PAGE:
Singapore Fashion Week

Dedication to detail

An outfit by Singapore couturier Goh Lai Chan at Singapore Fashion Week.
An outfit by Singapore couturier Goh Lai Chan at Singapore Fashion Week.ST PHOTO: ARIFFIN JAMAR
An outfit by Singapore couturier Goh Lai Chan at Singapore Fashion Week.
Goh Lai Chan.

Although Singapore couturier Goh Lai Chan has been a significant presence in Singapore fashion for over two decades, he will stage a runway show only every five years or so.

Speaking to The Straits Times three days before his glamorous new collection opened Singapore Fashion Week (SGFW) 2017, the 55-year-old designer explains that his catwalk shows are a rare occurrence because he can get a little "obsessive".

"When I do a show, I really agonise over it. So even though I have customers' orders to work on, I still think about the collection. If I do a show every year, customer orders would really suffer."

The bachelor's dedication to his craft and customers can be observed in all facets of his work. Not only does he print his own fabrics, but the beadwork and intricate embroidery on the garments are also done by hand.

This devotion to detail is evident in the 24-piece collection he brought to the event.The apparel, which deviated slightly from his signature qipaos, included a mini denim cape with Peranakan-inspired floral embroidery and a yellow sari-like top paired with a bold red batik skirt.

Also beautiful was an intricate white lace gown with a panelled top and silk organza skirt. The sheer panels on the dress were inspired by the glass frames of a greenhouse, says Goh.

The designer and owner of label Laichan is certainly a perfectionist. Once he decides a piece does not fit the narrative of his collection, he has no qualms binning it.

"Initially, I crocheted the front of a piece that was meant for this collection. It took me seven to 10 days,'' he says. "But when I put it together with the other completed pieces, I realised it didn't fit. It felt too isolated. So I threw it away."

But why not keep it for another dress? He laughsand replies: "No lah, how to? I wouldn't even use it as a coaster."

Goh shares that there were other finished pieces that he discarded because they were just not right or "looked a bit old".

Even the presentation order of the collection, which took about four months to complete, went through multiple incarnations.

"The sequence of the collection is important. Every night before I slept, I would display the 24 pieces in two sets of 12 on the floor at home. I would look at them and think 'okay, this is great'. Then in the morning, I would look again and think 'no'."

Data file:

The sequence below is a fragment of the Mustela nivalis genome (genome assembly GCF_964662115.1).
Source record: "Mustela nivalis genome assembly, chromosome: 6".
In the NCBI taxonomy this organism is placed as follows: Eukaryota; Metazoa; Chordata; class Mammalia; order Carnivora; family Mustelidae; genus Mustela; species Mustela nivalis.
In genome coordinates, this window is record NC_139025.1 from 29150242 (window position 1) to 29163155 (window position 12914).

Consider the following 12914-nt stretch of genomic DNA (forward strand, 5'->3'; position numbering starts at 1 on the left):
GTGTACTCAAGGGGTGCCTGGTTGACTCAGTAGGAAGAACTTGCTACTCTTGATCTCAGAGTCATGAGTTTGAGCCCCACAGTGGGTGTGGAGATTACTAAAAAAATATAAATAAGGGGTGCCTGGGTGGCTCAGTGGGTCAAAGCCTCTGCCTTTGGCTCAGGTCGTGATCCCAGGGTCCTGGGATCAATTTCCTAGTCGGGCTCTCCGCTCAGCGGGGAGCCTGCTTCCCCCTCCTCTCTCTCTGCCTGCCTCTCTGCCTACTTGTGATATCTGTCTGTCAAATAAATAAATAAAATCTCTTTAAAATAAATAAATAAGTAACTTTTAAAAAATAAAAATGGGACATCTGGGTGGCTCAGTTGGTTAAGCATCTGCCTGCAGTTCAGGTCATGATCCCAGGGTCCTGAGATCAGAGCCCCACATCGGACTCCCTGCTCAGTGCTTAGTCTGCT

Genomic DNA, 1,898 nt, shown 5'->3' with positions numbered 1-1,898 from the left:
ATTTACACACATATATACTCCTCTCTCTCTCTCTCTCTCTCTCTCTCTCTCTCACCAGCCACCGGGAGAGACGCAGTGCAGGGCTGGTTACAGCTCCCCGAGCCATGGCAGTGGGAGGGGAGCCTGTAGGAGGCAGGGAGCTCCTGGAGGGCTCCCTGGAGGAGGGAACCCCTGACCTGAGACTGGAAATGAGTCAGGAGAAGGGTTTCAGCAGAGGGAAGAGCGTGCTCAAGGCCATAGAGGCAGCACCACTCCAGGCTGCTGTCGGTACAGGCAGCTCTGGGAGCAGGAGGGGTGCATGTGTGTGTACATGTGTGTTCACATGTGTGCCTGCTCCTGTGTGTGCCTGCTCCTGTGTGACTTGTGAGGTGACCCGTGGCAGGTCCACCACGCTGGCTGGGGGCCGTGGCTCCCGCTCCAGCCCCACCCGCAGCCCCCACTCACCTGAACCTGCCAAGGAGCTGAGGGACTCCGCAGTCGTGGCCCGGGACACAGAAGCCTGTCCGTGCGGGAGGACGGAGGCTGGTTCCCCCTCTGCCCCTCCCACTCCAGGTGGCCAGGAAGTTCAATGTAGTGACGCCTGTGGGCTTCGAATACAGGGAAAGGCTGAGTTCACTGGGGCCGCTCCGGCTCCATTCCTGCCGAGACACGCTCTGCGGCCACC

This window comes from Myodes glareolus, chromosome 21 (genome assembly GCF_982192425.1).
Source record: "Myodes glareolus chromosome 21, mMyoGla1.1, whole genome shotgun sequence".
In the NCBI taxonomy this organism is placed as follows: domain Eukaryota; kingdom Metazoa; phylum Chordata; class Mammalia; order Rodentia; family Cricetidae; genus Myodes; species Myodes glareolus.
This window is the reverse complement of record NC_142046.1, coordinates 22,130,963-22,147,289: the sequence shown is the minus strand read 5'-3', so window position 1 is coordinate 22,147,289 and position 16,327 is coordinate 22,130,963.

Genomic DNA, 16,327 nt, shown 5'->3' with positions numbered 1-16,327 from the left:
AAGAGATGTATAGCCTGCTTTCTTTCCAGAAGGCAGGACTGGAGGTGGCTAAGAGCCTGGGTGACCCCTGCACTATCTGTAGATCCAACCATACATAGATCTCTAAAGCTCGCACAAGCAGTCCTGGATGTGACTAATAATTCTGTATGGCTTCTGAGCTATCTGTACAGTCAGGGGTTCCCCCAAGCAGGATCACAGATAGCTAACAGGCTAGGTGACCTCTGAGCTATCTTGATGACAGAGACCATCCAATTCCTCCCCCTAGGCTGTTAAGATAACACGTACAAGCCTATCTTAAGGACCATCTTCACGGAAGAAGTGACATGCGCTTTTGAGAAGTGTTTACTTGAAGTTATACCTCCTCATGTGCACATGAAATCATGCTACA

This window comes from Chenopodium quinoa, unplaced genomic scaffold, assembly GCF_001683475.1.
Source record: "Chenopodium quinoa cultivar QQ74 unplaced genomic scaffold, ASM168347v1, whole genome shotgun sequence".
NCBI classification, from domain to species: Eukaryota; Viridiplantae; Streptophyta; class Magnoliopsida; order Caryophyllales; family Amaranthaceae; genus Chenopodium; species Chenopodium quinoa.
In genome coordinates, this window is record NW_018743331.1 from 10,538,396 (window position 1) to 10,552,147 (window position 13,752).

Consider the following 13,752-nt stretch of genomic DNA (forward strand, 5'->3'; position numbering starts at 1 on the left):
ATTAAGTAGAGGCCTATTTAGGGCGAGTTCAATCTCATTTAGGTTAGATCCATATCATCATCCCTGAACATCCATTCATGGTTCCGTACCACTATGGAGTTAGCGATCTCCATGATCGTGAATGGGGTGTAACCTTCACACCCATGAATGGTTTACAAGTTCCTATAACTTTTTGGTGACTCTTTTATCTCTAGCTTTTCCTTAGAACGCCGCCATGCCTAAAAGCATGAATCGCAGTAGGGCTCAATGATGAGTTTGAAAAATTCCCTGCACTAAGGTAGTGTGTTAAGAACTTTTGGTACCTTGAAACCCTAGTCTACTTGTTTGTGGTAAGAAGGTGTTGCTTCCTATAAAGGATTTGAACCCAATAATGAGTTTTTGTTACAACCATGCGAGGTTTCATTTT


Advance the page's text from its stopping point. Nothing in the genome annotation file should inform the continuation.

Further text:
He decided to take part in SGFW this year because Ms Tjin Lee, a personal friend, had invited him. The businesswoman is the owner of marketing and communications agency Mercury M&C, which organised SGFW.

The pieces he showcased will not be for sale. He will keep all 24 for his archive - though customers can have them made to order if they wish.

Though obviously passionate about fashion and certain about his own stylistic sensibilities, Goh did not study fashion.

He did real estate management at Ngee Ann Polytechnic, thinking that he would go into property development, but soon realised that he did not have the capital to do so.

That was the moment he decided to go into fashion. "I thought fashion was accessible, there was a market for it and it was fun."

In 1982, he opened the bespoke The Dress Shop at Liang Court and it garnered a strong Japanese clientele.

When Raffles Hotel Arcade opened in 1991, Goh set up a boutique there for his eponymous label Laichan. He closed The Dress Shop soon after.

In July, Goh moved his boutique to Paragon after Raffles Hotel Arcade closed for renovations.

Each month, he makes 20 to 40 custom pieces which can cost more than $15,000 each. A basic short qipao sold off the rack starts at $780. Goh says his patrons are about evenly split between Singaporeans and foreigners.

His loyal customers keep him busy - he works six days a week for about 12 hours a day. While 14-hour days do happen, the designer does not consider himself a workaholic.

"People have said that I am. But I love it so much. The work is so fulfilling, fun and passionate. I think it is in the mind. I don't get Monday blues. I love Mondays because it is the start of the week."

A version of this article appeared in the print edition of The Straits Times on November 02, 2017, with the headline 'Dedication to detail'. Print Edition | Subscribe